After Anthony Rizzo Homer, Chicago Cubs Offense Scores One Run in 17.2 Innings

By Joshua Huffman
Chicago Cubs Offense Anthony Rizzo
Troy Taormina-USA TODAY Sports

It’s not surprising and it’s still early, but this offense looks much like the one in 2012.

One of the biggest concerns with the 2013 Chicago Cubs offense was whether they could get enough production from the bottom-half of their offense. Most fans knew that Anthony Rizzo, Starlin Castro and Alfonso Soriano would get their share of runs and RBI. But how much damage would the No. 5-9 hitters do?

After two games, those hitters’ only contributions came when Welington Castillo had an RBI double. Following Rizzo’s first-inning home run, that RBI double was the only run that the Cubs have scored in the last 17.2 innings.

On Apr. 3, that lack of offense doomed the Cubs in a 3-0 loss to the Pittsburgh Pirates. It only took two games for the first shutout loss of 2013. Wandy Rodriguez, Tony Watson and Jason Grilli surrendered just two hits and one walk.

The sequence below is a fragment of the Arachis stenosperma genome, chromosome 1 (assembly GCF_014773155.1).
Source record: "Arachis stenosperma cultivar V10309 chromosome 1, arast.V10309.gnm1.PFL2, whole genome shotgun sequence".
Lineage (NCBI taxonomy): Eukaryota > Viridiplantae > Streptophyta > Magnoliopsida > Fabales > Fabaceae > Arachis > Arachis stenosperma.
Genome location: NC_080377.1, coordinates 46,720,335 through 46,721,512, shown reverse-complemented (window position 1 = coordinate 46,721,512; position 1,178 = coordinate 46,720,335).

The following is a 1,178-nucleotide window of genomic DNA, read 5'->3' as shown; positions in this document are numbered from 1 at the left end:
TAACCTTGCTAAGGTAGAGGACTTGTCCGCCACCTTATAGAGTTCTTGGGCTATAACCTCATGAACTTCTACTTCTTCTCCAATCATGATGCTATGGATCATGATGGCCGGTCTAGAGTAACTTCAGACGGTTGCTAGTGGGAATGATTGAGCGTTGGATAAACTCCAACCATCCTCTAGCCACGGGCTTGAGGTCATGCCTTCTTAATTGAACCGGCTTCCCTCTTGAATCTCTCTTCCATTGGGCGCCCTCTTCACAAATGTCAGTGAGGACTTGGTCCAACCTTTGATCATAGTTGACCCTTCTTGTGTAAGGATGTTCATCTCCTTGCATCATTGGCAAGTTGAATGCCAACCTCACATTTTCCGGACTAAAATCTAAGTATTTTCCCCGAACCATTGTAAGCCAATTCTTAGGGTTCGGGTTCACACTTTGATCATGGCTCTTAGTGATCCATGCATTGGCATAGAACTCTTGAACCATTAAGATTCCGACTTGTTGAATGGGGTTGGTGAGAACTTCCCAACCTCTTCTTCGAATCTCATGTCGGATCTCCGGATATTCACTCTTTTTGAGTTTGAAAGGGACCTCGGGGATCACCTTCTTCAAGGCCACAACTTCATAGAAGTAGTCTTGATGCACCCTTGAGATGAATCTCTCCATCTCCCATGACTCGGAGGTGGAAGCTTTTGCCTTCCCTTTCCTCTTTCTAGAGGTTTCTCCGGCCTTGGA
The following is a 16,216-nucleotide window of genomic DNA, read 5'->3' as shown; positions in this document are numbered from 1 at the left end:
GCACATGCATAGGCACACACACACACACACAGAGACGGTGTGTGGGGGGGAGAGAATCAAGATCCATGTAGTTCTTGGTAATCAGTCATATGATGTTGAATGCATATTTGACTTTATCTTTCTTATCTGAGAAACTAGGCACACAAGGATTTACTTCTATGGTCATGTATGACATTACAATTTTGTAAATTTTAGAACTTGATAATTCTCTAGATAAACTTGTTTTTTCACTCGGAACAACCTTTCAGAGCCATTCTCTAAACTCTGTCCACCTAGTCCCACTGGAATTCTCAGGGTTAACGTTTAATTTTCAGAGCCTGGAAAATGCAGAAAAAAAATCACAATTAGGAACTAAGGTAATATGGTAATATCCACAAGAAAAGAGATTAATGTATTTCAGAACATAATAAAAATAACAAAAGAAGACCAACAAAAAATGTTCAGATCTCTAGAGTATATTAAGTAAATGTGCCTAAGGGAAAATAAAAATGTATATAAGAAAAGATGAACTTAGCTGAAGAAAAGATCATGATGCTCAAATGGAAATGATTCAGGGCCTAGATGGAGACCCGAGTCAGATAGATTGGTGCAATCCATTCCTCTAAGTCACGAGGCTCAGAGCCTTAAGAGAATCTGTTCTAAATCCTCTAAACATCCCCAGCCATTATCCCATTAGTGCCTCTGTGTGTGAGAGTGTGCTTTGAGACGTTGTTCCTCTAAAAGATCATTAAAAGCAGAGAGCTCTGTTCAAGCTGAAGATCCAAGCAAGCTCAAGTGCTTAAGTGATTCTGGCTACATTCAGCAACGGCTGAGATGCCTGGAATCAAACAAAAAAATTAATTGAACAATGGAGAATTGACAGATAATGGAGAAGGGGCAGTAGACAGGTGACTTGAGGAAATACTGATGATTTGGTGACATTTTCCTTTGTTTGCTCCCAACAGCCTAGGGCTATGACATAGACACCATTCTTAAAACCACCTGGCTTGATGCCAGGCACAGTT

Offensively, it has been an ugly couple of games. Out of 54 outs, 24 of them have been strikeouts. Brent Lillibridge, who replaced Darwin Barney after he was sent to the disabled list with a knee laceration, has started the season 0-for-6 with four strikeouts. Dave Sappelt was 0-for-3 in his first chance at leading off against left-handed pitching.

Even if Ian Stewart and Barney were back in the lineup, it probably wouldn’t have changed the results of these last two games. The offense continues to struggle against left-handed pitchers. Furthermore, the bottom-half of the lineup hasn’t produced enough. Let’s see if things change as the season progresses. Otherwise, the Cubs will drop out of the National League Central race—and fast.

Fans should expect more fireworks when the rubber game is played on Apr. 4. James McDonald will start for the Pirates. In 2012, McDonald had a 0-2 record with a 7.04 ERA and 1.70 WHIP against the Cubs. The Cubs should return to their right-handed lineup with David DeJesus and Nate Schierholtz.

Joshua Huffman is a contributor for Follow him on Twitter, “Like” him on Facebook, or add him to your LinkedIn and Google networks.

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